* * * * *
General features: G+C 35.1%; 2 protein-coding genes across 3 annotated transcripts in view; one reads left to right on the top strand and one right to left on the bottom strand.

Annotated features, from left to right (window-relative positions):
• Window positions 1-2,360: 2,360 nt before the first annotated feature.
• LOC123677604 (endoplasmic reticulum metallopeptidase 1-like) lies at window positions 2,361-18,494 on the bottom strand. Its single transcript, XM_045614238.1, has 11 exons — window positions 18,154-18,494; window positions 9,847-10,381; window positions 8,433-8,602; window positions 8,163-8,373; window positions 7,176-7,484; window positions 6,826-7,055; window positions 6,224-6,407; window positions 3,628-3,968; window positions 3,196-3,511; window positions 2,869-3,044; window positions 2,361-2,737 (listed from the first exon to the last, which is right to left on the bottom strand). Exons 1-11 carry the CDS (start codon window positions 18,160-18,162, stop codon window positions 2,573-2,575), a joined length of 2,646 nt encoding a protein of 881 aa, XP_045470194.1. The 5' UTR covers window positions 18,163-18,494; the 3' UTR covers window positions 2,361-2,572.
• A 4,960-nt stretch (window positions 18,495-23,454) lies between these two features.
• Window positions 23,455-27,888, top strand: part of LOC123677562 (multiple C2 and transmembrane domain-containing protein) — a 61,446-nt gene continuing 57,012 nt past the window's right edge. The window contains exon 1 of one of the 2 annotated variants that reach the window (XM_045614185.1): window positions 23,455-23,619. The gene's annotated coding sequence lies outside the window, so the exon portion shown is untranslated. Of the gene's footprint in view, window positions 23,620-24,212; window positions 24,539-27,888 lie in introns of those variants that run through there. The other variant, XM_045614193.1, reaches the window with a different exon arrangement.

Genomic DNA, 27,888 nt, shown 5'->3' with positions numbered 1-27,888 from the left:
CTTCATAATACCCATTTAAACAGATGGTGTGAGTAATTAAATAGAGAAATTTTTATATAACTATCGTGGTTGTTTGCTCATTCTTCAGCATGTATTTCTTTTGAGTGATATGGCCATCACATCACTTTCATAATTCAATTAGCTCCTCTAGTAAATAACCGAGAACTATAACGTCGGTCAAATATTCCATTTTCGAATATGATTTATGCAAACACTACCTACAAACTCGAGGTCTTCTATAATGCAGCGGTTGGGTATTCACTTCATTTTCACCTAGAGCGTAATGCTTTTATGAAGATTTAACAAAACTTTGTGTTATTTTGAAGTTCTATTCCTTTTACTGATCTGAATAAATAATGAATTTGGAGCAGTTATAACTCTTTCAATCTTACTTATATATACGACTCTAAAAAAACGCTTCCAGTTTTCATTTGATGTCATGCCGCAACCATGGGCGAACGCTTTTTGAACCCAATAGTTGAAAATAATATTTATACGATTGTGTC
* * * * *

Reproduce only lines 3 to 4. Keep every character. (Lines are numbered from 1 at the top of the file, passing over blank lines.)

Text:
• Window positions 1-2,360: 2,360 nt before the first annotated feature.
• LOC123677604 (endoplasmic reticulum metallopeptidase 1-like) lies at window positions 2,361-18,494 on the bottom strand. Its single transcript, XM_045614238.1, has 11 exons — window positions 18,154-18,494; window positions 9,847-10,381; window positions 8,433-8,602; window positions 8,163-8,373; window positions 7,176-7,484; window positions 6,826-7,055; window positions 6,224-6,407; window positions 3,628-3,968; window positions 3,196-3,511; window positions 2,869-3,044; window positions 2,361-2,737 (listed from the first exon to the last, which is right to left on the bottom strand). Exons 1-11 carry the CDS (start codon window positions 18,160-18,162, stop codon window positions 2,573-2,575), a joined length of 2,646 nt encoding a protein of 881 aa, XP_045470194.1. The 5' UTR covers window positions 18,163-18,494; the 3' UTR covers window positions 2,361-2,572.